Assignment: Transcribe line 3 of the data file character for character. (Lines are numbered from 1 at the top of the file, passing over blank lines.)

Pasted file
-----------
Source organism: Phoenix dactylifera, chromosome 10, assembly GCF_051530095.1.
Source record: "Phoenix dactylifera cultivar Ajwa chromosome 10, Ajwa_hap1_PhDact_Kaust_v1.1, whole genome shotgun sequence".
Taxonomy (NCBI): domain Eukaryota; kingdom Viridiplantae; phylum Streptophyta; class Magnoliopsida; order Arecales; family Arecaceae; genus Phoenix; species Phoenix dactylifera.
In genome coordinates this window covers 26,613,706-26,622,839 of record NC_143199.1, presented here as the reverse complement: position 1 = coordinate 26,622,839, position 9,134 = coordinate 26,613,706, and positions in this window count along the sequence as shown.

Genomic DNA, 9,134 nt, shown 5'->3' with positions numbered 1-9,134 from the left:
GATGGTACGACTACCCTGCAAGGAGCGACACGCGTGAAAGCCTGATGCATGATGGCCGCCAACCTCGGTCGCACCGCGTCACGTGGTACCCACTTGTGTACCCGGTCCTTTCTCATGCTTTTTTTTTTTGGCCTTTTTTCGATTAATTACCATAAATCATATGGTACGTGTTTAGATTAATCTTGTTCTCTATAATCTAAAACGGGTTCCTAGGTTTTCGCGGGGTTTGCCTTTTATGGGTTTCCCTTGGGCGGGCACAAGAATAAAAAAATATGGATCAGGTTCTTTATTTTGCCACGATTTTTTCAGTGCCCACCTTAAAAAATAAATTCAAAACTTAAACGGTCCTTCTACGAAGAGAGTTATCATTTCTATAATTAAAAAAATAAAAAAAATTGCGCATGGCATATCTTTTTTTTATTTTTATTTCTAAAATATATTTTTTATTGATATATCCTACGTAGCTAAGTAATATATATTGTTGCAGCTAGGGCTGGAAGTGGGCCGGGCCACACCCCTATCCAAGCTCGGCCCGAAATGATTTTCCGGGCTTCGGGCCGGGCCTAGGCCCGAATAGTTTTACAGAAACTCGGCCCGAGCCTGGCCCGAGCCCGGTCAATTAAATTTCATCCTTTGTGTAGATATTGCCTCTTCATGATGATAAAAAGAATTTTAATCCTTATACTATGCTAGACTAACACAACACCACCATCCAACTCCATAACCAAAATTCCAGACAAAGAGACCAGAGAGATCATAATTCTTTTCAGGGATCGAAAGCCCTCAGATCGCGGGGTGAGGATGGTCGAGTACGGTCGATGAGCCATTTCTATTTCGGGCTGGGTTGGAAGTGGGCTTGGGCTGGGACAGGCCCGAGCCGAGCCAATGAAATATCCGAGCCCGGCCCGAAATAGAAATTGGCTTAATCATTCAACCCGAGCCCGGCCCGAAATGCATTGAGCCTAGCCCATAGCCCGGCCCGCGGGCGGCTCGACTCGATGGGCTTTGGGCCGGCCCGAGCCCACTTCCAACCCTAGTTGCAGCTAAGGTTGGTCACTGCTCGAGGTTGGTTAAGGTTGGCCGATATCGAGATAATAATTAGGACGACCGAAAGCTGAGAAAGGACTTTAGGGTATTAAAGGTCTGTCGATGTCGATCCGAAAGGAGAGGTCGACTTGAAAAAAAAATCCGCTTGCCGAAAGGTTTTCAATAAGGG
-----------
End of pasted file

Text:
Taxonomy (NCBI): domain Eukaryota; kingdom Viridiplantae; phylum Streptophyta; class Magnoliopsida; order Arecales; family Arecaceae; genus Phoenix; species Phoenix dactylifera.